Paralegals in Family Court
Should paralegals be allowed into family court?
It’s one of the most divisive questions swirling through the Ontario legal community this year.
With most litigants now appearing without a lawyer for family cases in the province, a recent family law review by a former Ontario court chief justice recommends paralegals be allowed into family courtrooms on certain matters, including custody and access, simple child support cases, and restraining orders.
The recommendation has pitted many lawyers and judges, including the entire family court bench at the 311 Jarvis St. courthouse, against those who argue paralegals could possibly provide a more affordable alternative for some people who would otherwise simply show up before a judge on their own.
Public feedback on the report by ex-chief justice Annemarie Bonkalo was being accepted until this week, and the Ministry of the Attorney General and the Law Society of Upper Canada, the body that regulates both the legal and paralegal professions, are working on an action plan to be released this fall.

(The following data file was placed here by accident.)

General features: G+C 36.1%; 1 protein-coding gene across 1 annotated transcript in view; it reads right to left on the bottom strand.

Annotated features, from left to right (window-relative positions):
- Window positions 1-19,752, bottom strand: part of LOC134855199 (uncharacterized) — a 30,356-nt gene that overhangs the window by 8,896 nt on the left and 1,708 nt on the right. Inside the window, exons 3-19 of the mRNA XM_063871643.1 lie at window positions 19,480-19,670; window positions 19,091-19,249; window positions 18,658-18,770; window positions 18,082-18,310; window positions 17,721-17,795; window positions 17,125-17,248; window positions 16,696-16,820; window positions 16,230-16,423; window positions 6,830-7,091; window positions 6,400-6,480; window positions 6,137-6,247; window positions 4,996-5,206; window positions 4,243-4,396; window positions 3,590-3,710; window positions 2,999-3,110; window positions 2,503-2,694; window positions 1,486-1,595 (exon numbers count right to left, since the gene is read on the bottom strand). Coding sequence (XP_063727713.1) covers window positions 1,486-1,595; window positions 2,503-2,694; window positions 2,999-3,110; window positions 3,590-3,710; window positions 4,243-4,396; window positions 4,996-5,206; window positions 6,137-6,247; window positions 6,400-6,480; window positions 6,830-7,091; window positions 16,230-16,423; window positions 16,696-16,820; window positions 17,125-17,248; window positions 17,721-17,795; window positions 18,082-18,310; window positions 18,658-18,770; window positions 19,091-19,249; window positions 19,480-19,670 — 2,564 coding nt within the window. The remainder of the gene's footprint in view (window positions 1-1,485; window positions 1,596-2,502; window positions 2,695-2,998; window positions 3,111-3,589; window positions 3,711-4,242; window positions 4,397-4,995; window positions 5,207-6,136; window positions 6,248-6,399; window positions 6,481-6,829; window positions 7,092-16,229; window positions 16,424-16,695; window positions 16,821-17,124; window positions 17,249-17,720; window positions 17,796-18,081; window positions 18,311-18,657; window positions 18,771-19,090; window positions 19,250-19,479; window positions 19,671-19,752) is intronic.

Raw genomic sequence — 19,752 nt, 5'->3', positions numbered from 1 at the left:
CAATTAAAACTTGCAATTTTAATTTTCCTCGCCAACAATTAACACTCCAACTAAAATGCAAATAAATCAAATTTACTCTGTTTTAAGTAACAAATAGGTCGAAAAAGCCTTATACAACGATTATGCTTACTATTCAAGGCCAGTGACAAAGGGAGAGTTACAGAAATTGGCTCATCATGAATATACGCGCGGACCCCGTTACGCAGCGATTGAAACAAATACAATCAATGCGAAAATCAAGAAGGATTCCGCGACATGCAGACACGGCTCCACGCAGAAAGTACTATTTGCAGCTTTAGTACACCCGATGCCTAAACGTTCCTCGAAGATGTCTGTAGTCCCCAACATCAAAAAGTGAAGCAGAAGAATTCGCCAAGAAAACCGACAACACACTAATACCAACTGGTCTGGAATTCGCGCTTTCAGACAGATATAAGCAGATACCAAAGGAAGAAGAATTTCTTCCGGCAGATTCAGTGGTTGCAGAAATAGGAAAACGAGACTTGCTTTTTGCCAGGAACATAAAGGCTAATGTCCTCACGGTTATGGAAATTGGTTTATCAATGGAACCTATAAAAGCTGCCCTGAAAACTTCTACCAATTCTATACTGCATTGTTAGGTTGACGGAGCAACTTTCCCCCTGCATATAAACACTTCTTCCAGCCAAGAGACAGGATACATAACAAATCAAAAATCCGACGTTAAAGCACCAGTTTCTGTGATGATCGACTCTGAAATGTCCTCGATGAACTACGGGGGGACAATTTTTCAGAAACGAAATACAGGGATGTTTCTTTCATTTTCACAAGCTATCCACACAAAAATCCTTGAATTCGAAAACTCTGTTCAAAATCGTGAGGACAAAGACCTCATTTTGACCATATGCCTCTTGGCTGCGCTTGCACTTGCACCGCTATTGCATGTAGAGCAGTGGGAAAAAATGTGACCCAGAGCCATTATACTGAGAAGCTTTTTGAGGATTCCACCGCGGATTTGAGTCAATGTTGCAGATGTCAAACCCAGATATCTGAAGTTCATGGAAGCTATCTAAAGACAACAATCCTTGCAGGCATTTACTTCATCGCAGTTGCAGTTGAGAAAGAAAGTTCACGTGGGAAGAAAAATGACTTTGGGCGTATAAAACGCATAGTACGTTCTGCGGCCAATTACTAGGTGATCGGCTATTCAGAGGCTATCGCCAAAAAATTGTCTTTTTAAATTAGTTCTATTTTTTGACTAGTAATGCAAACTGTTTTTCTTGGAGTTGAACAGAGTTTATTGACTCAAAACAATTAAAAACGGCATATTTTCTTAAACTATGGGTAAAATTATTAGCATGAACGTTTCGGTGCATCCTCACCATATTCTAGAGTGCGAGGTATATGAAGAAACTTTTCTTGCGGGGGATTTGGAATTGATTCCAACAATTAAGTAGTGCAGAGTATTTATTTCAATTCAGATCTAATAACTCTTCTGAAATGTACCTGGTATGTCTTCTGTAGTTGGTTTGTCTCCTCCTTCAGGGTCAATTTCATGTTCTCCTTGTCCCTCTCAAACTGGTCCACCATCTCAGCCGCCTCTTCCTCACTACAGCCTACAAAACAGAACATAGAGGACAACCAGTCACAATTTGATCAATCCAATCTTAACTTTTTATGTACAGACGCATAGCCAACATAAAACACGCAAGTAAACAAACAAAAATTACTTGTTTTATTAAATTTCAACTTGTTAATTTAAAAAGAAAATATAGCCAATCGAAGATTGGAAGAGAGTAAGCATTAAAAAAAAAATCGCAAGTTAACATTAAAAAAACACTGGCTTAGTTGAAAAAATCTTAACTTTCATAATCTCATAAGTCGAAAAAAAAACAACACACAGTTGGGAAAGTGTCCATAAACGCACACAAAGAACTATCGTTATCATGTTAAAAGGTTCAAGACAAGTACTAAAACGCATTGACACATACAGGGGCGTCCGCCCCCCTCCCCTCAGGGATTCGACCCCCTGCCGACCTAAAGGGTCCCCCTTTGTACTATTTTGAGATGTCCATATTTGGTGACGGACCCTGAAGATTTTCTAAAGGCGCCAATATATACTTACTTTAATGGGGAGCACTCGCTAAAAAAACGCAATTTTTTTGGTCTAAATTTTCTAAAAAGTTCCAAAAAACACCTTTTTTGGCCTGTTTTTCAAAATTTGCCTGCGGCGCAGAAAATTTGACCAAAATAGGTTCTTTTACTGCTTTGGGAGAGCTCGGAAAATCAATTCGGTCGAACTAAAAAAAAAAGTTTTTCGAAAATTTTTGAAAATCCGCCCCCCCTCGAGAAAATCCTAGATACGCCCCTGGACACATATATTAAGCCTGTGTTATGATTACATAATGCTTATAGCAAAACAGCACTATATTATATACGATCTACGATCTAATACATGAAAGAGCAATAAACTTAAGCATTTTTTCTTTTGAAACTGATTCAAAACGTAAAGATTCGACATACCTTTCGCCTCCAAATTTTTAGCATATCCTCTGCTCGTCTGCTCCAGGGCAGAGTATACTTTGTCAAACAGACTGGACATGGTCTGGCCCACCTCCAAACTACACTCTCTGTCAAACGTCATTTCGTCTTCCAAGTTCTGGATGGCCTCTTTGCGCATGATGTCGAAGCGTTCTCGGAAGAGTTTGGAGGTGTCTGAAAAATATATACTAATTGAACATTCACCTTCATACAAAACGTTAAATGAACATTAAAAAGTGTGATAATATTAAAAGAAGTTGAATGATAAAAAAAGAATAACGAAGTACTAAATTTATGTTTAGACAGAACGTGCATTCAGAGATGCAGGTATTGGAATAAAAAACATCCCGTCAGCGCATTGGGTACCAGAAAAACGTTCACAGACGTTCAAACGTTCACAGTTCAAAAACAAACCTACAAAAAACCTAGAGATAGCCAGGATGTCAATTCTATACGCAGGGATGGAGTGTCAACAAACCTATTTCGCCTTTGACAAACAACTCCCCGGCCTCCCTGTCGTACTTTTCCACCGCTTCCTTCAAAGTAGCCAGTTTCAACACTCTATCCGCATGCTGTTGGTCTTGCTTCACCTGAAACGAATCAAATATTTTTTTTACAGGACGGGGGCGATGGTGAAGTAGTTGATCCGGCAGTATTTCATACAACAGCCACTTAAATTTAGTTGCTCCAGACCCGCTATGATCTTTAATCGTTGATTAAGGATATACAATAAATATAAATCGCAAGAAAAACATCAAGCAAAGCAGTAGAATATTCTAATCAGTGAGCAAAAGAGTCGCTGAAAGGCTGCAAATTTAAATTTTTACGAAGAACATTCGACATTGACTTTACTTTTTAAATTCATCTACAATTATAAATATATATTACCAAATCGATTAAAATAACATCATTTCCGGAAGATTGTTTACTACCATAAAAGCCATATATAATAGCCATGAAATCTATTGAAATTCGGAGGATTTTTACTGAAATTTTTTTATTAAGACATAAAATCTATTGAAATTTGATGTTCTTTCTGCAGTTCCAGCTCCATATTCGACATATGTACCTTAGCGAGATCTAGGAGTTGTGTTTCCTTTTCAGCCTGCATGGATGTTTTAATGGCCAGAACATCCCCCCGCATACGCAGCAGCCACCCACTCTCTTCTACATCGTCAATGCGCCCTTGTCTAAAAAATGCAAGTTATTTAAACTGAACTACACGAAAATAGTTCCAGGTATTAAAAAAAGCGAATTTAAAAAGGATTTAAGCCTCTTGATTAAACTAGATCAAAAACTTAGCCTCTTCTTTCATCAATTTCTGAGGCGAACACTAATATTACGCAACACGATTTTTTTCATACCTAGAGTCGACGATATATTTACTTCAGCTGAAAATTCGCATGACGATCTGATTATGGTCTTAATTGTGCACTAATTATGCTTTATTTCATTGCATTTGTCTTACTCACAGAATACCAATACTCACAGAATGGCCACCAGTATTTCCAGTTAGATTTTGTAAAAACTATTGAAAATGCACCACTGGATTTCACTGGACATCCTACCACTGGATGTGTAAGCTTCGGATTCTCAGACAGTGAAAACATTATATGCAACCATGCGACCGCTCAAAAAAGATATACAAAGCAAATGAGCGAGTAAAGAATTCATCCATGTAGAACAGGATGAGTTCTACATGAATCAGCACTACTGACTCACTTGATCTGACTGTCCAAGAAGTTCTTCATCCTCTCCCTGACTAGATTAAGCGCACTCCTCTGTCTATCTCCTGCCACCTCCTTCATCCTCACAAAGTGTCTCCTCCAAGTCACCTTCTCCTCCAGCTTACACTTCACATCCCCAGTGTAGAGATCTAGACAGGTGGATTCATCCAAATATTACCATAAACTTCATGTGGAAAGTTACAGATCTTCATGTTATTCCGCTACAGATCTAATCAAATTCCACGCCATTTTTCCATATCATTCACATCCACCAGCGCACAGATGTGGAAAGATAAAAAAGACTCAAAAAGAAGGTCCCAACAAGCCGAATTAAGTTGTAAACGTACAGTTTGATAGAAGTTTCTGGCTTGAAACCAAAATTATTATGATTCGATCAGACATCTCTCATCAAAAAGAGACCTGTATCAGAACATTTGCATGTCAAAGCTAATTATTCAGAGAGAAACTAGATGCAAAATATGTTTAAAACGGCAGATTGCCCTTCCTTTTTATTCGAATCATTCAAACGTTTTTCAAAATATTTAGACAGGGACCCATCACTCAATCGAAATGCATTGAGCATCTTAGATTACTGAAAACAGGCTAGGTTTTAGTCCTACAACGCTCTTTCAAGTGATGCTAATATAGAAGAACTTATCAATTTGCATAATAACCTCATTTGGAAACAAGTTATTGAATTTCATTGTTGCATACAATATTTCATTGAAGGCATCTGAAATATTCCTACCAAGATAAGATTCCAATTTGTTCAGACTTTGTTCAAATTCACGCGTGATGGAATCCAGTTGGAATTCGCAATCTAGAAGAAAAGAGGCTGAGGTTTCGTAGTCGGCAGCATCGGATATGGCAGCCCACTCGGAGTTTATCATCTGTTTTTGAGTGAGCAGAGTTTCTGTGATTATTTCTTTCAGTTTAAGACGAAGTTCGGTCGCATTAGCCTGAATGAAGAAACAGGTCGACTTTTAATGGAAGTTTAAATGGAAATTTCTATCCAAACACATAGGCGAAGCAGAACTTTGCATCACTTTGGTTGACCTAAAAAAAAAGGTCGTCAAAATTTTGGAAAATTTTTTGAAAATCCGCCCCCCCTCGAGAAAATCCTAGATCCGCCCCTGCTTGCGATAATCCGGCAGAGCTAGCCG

When the Bonkalo review was released in March, Attorney General Yasir Naqvi said, in a statement, that the government is “committed to working with our partners and the federal government to consider changes that will have a real, positive impact of people’s lives, like allowing paralegals to be trained to provide family law services.”
In an effort to mobilize public support around the paralegal recommendations, and out of a concern that the Law Society will push back against them, the National Self-Represented Litigants Project at the University of Windsor has launched a petition directed at the ministry and law society.
“The public ask us all the time, self-reps ask us all the time: why can’t we have a paralegal do our family matter? They can do small claims, immigration, traffic court, why the heck can’t they do family cases?” said project director and law professor Julie Macfarlane.